Completion of Savannah Port Deepening Marks Significant Milestone in Port Growth
Biden announces plan to ease supply chain traffic jams
President Joe Biden announced on Wednesday that the Port of Los Angeles would become a 24/7 operation in hopes of ending the standoff of ships awaiting unloading. The move is part of his effort to reassure America of its ability to control high inflation. (October 13)
After more than 20 years of study, debate, planning and digging, the Port of Savannah expansion project is complete. The project officially ended on March 8, a full week ahead of the scheduled March 15 date.
The Georgia Ports Authority (GPA), U.S. Army Corps of Engineers (USACE), Georgia Governor Brian Kemp and other dignitaries commemorated the completion of the harbor deepening that will expand access to the Port of Savannah in a Friday morning ceremony along the edge of the Savannah River.
“A deeper channel means more than just efficient passage for the largest ships calling on the East Coast of the United States. It means continued opportunity, job growth and prosperity for the people of our state. “said Griff Lynch, Executive Director of the GPA.
Continued: The Savannah River is now deep enough for larger vessels. Upcoming port projects mean bigger headaches
Feasibility studies for the Savannah Port Expansion Project (SHEP) began in 1997 and the dredging process officially began in September 2015. A total of 40 miles, which encompasses the outer and inner channel of the river, was deepened an additional five feet to 47 feet.
The deeper water will allow vessels carrying more than 16,000 container units to call at ports at low tide.
“This is important for our exporters because it means products grown and manufactured in Georgia reach international markets faster,” said Joel Wooten, chairman of GPA’s board of directors. “Deepening the port directly complements our overall mission to support growth through global trade.”
Chronology: The Port of Savannah expansion project was a deep and long dig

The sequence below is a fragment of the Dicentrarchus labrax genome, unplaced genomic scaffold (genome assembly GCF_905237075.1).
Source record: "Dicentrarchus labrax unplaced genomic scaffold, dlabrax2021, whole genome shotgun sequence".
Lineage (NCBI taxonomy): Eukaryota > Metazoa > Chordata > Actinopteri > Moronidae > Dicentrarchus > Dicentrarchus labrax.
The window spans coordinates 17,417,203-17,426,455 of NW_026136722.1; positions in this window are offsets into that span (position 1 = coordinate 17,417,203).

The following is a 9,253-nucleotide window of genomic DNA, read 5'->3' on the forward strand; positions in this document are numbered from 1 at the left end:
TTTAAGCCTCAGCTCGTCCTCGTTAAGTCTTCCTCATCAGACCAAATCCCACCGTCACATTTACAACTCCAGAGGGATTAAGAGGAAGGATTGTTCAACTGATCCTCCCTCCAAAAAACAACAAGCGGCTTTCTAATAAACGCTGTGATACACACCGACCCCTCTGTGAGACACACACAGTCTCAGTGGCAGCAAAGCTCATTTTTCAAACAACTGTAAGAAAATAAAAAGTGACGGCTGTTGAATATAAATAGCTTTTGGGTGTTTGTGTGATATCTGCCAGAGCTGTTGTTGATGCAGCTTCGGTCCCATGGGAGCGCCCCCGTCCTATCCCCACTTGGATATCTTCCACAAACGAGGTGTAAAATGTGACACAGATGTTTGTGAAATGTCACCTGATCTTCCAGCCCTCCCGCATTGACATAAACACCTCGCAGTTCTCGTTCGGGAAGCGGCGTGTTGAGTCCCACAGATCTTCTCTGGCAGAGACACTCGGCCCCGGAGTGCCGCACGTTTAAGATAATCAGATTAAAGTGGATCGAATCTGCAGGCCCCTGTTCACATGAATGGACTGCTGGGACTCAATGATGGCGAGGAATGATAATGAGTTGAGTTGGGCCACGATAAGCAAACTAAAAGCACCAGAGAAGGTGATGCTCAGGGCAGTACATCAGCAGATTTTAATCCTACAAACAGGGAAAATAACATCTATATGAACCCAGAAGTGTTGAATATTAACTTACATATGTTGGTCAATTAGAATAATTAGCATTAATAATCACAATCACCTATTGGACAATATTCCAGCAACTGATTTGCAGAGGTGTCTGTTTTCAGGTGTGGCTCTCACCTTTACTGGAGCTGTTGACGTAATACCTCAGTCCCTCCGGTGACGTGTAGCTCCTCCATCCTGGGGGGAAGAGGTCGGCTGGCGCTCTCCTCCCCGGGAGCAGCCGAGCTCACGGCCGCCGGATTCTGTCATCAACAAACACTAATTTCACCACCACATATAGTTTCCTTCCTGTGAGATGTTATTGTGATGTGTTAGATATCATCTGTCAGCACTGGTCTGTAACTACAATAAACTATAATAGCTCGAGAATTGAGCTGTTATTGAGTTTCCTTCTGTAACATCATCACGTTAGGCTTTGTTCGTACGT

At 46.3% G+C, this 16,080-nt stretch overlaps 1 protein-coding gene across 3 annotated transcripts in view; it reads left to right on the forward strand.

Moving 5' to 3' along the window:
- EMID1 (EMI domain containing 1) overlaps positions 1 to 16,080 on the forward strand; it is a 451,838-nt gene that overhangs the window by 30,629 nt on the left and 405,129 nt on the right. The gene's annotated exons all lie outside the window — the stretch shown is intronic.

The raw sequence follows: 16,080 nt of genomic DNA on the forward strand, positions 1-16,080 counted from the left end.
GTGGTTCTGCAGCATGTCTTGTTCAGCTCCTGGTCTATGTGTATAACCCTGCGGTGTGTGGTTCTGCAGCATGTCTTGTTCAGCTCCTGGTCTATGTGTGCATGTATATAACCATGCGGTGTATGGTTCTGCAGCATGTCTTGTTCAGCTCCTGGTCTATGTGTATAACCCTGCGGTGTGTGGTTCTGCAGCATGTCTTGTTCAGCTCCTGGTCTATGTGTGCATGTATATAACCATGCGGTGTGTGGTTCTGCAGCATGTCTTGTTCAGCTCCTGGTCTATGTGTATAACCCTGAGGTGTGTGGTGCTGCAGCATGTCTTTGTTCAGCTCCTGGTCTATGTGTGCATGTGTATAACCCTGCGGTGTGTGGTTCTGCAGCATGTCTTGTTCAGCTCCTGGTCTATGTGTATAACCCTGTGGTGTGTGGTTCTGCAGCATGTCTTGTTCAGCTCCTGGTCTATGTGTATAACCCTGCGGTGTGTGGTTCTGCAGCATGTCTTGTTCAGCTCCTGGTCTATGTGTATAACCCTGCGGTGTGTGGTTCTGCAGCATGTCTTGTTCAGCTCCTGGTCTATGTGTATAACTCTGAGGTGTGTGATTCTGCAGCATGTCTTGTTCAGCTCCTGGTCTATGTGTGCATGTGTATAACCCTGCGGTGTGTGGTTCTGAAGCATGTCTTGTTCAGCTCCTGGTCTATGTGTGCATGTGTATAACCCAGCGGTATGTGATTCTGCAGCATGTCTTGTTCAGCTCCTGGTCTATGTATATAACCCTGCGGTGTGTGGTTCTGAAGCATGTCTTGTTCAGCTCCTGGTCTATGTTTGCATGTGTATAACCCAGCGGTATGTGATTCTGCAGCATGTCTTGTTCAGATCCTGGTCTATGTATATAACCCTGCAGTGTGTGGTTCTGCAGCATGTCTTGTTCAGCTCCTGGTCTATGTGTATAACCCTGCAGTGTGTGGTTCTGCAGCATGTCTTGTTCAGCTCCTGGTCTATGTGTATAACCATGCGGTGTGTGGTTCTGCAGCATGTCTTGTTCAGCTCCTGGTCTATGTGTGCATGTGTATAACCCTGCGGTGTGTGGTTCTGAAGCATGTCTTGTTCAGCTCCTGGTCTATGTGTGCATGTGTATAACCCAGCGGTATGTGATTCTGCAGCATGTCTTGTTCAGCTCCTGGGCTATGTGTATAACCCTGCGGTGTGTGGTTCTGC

Common remarks throughout the morning focused on the job creation and economic benefits the expansion would bring to the state. Kemp noted that Georgia set an export record of more than $42 billion in 2021 amid a pandemic and global supply chain issues.
“Ports are a key reason why our FY2022 numbers for total jobs created and dollars invested are on track to top all of last year’s numbers which, by the way, by the way, was a banner year,” Kemp said. “Companies know that when they operate in Georgia, their goods will reach markets around the world, even during unprecedented challenges.”
Previously: Port of Savannah moves more than 5.5 million containers as part of supply chain relief efforts
According to a study by the Corps of Engineers, the project is expected to bring more than $291 million in annual benefits to the nation, or about $7.70 for every dollar invested in the project.
The GPA has touted step by step in its growth efforts, which have accelerated significantly over the past two decades. The completion of SHEP is just the latest step in their overall expansion.
At the annual Ports State Luncheon in February, GPA’s Lynch outlined the expansion efforts for the next three decades. Last year, the Port of Savannah handled a record 5.6 million containers. Its goal for 2050 is more than 20 million.
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Projects such as a new container port on Hutchinson Island and the Jasper Ocean Terminal in South Carolina are underway.
The Port of Savannah is currently the third busiest port in the United States, rivaled only by the Port of New York-New Jersey and the Ports of Los Angeles/Long Beach.
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In the meantime, the GPA is still exploring options to raise the Talmadge Bridge, which crosses the Savannah River before the Garden City Terminal.
The current bridge has an air draft of 185 to 186 feet (distance from the surface of the water to the highest point on a ship). To be competitive going forward, Lynch said the range needs to be at least 215 to 220 feet.
Alternatives for the bridge include elevation, replacement, or tunneling, each with their own technical and economic challenges.
“The Georgia Ports Authority is funding the study to look at bridge alternatives…we’re not at a point yet where we have an option that’s nailed down, so it could take six months to a year,” Lynch said.
Nancy Guan is the general assignment reporter covering Chatham County municipalities. Reach her at [email protected] or on Twitter @nancyguann.